Defendant Goes Online

Defendant Goes Online
Posted by FoM on December 27, 2001 at 08:47:48 PT
By Chris Lambie, The Daily News 
Source: Daily News
A Middle Sackville man charged with growing and selling marijuana has turned to the Internet to smoke out some public support. Michael Patriquen, 48, was arrested Feb. 28, 2000, after police seized several hundred plants, seedlings and homegrown pot in several communities. On Nov. 24, Patriquen set up a Web site — — to criticize the cops who arrested him and the laws they are enforcing. “Why is the federal government of Canada attempting the destruction of the Patriquen family?” says the site.
“Is it because of the war on cannabis or is it to cover up a massive RCMP investigation gone wrong? Did a scapegoat have to be found and Michael Patriquen was chosen? We feel the material contained within these pages is quite clear. You be the judge.”Patriquen’s Web site contains links to background on his case and ways to speak out about it. But they don’t work yet.“Site will be opened soon,” the site says. “Stay tuned to national media for release date.”Patriquen’s marijuana-trafficking trial starts Jan. 16 in Halifax, and he’ll be back in court March 20 to face charges of conspiring to produce the drug.“In June 2000, a three-year RCMP investigation came to a close,” Patriquen said in an e-mail to The Daily News. “It involved most Canadian provinces and a number of foreign countries. It was a complete and utter failure, doomed from day one because the police started out on a false premise that they ultimately couldn’t prove — there was nothing to prove.”Patriquen said Mounties spent millions of dollars on the investigation.“Big charges had to be laid,” he said. “I had been under a microscope for years as suspect.”He said Mounties found only “circumstantial evidence,” including lunches Patriquen had with pot dealers.Patriquen is a former Marijuana Party candidate.“Activists are known to lunch with those from the cannabis community,” he said. “Unfortunately many people are tried and convicted on circumstantial evidence in cannabis conspiracy cases.”Patriquen said he shudders at the prospect of a long prison sentence, should he be found guilty.“The RCMP and the Federal Department of Justice wish to lock me up forever, throw my wife and kids on the street and steal the family home,” he said. “All to cover their asses.”Justice Department spokesman Glenn Chamberlain said he’s never heard of someone taking their criminal case to the Internet.“To our way of thinking, the appropriate place to resolve any legal question is before the courts,” Chamberlain said.But Dalhousie Law School professor Rollie Thompson said the phenomenon has been seen before.“In family law, there’s lots of Web sites saying terrible things about about family law judges,” Thompson said. Patriquen probably doesn’t risk getting charged with contempt of court for setting up the site, because the offence of scandalizing the court was struck down by the Ontario Court of Appeal in 1987.“People are given a fair degree of leeway in their discussion of the court system,” Thompson said.“And the fact that you’ve got a Web site that discusses your own prosecution would ordinarily certainly not amount to contempt.”Note: Former Marijuana party candidate works on Web site to refute charges.Source: Daily News, The (CN NS)Author: Chris Lambie, The Daily News Published: Thursday, December 27, 2001Copyright: 2001 The Daily NewsContact: letterstoeditor hfxnews.southam.caWebsite: Articles & Web Sites:Railroadedhttp://www.railroaded.infoFTE's Canadian Links They're High On Pot Plan Articles - Canada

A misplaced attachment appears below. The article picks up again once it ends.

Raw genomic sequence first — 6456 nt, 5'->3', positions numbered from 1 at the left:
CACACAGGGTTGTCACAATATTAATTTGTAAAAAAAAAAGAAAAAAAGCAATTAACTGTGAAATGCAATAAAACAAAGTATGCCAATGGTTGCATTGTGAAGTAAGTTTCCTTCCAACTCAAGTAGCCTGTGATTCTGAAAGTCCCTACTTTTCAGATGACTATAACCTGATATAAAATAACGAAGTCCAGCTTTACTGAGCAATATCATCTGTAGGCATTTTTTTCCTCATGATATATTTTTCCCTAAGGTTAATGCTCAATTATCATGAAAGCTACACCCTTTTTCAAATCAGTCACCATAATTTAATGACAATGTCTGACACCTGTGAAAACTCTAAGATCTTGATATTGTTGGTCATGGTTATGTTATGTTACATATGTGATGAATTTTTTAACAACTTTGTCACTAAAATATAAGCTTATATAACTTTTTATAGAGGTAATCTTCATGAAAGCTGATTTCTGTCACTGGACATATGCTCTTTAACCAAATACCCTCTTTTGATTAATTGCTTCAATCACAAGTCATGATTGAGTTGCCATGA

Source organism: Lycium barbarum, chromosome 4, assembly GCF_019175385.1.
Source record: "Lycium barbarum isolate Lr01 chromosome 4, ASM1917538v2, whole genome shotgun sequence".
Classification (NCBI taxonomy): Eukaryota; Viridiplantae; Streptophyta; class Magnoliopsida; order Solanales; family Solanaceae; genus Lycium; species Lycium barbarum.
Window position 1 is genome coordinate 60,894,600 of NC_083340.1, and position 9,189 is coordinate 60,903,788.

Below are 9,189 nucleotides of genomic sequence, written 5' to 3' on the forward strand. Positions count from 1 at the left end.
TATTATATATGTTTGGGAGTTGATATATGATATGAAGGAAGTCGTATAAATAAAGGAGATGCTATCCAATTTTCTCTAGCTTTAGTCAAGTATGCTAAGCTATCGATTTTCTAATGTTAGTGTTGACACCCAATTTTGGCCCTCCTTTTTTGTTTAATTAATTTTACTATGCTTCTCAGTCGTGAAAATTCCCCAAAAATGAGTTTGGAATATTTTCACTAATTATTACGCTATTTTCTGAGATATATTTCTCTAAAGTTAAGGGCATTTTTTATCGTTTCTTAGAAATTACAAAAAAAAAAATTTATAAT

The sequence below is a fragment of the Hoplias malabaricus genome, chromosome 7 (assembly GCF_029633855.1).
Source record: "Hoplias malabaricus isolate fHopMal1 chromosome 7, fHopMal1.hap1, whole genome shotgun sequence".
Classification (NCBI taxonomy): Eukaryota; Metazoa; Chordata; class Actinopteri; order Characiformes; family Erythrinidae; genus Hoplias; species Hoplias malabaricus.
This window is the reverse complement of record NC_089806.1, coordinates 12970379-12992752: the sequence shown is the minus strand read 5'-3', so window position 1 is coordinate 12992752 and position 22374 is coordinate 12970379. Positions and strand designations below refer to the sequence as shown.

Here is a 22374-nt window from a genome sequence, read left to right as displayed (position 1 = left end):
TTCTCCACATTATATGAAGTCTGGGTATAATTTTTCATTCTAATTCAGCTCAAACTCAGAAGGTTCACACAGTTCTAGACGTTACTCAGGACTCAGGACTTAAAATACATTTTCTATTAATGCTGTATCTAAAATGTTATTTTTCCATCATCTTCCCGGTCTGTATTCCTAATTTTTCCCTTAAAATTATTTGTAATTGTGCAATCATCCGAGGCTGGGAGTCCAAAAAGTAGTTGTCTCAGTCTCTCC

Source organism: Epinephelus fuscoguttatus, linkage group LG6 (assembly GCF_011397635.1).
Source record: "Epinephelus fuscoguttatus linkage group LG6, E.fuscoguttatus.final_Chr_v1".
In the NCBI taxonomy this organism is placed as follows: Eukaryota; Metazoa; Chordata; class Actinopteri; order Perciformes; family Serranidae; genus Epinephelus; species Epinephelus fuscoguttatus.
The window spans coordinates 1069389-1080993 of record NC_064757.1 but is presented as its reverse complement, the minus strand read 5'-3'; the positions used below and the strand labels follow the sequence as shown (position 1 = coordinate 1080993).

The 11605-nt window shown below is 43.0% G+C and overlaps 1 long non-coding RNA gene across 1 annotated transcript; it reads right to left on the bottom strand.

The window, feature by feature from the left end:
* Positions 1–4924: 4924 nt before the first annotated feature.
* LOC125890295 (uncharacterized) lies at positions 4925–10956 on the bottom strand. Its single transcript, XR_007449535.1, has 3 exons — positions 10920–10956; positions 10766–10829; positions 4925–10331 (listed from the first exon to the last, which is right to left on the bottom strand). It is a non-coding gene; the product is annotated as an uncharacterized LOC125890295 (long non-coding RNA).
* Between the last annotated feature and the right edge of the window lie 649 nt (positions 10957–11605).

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Comment #1 posted by greenfox on December 27, 2001 at 09:33:14 PT
This sort of nonsense is what it's all about- it's the old "Don't kill someone or we'll kill you", but in this case it's "Don't grow a plant or we'll lock you away and steel your house & kids". I'm sorry but that's too f**ked up for me.-gf
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